Maybe the specific formula (i.e. the one on the attached page) induces catastrophic cancellations? However, if that is the case, then I'm not sure why I have no troubles at all after rescaling, since then my lambda is typically really small, so relative to lambda, a and b are still huge, such that operations like in (5.122) should behave funnily(?)

EDIT: By the way, thanks for following up

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8. Apr 28, 2012

### AlephZero

OK. If you are trying to find the eigenvalues by determinant search, you don't really need the value of the determinant, only its sign. But the determinant is likely to be of the order of the product of all the diagonal terms of the matrix, so you need to keep track of a scale factor so that stays within the range of your floating point arithemetic. You could either scale the matrix, or represent the D's by an integer power of 2 (or 10 of you prefer) times a floating ponit number fairly close to 1. That would not overflow until the determinant was of the order of about 10^8 decimal digits, which should be big enough for most situations!)

Alternatively, you could do an LU factorization of matrix 5.121, which is about the same amount of work as finding the determinant but willl not overflow, count the number of sign changes along the diagonal terms of U, and use that as a Sturm sequence to tell you the number of negative eigenvalues for a given value of $\lambda$..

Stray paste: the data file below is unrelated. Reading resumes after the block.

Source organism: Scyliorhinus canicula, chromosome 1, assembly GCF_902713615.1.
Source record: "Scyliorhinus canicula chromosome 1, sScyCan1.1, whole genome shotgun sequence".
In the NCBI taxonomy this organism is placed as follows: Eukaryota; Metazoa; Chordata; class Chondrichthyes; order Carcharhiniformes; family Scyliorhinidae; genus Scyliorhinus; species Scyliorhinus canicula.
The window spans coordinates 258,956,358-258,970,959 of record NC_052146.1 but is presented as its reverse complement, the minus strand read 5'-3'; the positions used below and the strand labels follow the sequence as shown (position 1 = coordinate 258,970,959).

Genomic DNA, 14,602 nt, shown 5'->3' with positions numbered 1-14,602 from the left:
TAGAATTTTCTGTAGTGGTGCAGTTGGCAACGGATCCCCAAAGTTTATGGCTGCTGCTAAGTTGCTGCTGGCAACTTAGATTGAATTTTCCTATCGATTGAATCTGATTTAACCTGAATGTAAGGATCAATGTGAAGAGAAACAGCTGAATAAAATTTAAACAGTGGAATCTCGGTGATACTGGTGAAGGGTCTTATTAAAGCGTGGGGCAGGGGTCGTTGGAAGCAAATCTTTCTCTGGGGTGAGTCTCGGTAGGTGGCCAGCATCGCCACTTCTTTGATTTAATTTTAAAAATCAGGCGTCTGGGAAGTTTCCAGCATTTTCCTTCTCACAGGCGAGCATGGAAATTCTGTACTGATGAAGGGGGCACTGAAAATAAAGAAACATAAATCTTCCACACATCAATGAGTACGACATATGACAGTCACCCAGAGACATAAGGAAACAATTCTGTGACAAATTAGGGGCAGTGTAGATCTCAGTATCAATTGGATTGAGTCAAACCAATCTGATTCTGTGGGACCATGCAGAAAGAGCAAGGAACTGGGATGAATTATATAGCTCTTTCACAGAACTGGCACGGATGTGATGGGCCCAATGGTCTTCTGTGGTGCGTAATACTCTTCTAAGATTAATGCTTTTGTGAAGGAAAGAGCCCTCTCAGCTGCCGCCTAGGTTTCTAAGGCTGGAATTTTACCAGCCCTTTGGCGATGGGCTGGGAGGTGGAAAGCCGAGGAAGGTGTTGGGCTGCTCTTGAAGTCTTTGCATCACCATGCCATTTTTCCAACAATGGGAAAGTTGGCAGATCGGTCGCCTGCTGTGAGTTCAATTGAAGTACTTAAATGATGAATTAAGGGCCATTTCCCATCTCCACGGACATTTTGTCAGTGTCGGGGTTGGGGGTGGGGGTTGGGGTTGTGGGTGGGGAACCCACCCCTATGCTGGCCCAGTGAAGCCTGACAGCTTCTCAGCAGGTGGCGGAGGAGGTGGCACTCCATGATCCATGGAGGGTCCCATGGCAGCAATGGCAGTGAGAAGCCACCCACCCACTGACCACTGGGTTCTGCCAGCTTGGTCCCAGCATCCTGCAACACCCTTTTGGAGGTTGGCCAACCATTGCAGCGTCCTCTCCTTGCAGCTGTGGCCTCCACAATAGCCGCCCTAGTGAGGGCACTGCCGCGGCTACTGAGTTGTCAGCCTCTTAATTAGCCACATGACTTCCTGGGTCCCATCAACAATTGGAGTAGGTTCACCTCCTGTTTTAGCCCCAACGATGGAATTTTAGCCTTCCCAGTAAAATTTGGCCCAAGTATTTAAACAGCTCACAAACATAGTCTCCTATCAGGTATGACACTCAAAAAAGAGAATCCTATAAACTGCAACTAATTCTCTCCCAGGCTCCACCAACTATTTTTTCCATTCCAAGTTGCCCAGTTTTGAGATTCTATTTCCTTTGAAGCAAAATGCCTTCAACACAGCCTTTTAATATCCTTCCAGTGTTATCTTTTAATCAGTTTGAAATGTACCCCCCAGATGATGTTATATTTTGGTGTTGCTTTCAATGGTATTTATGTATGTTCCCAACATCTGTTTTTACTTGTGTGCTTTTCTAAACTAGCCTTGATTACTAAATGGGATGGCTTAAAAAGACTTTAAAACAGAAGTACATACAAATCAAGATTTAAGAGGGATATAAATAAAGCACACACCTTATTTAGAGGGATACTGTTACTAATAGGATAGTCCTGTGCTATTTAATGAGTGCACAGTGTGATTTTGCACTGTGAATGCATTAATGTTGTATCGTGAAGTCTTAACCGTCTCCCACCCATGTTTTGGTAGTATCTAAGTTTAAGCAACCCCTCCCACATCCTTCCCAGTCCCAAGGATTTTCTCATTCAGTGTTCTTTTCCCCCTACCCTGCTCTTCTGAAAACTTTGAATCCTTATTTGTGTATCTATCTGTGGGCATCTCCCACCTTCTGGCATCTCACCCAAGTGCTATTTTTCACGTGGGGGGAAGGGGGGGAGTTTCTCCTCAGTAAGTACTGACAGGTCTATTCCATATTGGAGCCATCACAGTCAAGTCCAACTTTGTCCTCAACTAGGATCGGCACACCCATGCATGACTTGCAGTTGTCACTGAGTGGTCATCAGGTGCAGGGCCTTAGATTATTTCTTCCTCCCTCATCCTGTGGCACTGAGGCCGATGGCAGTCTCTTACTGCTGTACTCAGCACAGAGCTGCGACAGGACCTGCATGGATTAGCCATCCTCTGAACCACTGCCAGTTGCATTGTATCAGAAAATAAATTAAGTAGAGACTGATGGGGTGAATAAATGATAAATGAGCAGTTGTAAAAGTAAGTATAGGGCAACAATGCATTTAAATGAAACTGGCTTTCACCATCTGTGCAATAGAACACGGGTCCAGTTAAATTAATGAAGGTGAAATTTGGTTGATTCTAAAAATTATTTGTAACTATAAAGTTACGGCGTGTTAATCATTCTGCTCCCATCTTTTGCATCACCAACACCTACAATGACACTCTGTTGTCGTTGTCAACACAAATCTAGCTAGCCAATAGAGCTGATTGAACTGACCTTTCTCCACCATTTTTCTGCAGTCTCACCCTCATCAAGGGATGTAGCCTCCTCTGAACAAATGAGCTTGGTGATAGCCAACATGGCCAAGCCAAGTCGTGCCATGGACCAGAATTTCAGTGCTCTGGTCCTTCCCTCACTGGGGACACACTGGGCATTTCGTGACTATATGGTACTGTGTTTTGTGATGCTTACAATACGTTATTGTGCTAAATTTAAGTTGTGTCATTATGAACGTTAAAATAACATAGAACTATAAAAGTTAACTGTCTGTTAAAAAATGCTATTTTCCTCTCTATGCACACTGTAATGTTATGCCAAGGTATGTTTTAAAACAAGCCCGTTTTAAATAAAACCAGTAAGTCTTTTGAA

Last edited: Apr 28, 2012
9. Apr 29, 2012

### AlephZero

Just the add: this is nothing to do with numerical conditioning, it is just the fact that the determinant is too big to represent as a floating point number. You would get the same problem running the code even if the matrix was diagonal and there was no cancelation at all.

For a large matrix, the matrix elements don't even have to be "big". For example if the elements of a matrix of order 500 were about 10, the determinant would be usually be about $10^{500}$, but IEEE 64-bit floating point can only represent numbers up to about $10^{300}$. But calculating all the eigenpairs of an arbitrary matrix of order 500 is not usually a big deal numerically in 64-bit arithmetic

FWIW the old LINPACK numerical library included determinant calculation routines, and returned the value as a power of 10 times a number between 1 and 10. The newer LAPACK libraries don't contain any determinant calculation routines at all, though you can get the determinant easily after calling other routines in the lilbrary if you really really want it.

10. Apr 29, 2012

### nonequilibrium

Thank you, your posts were enlightening.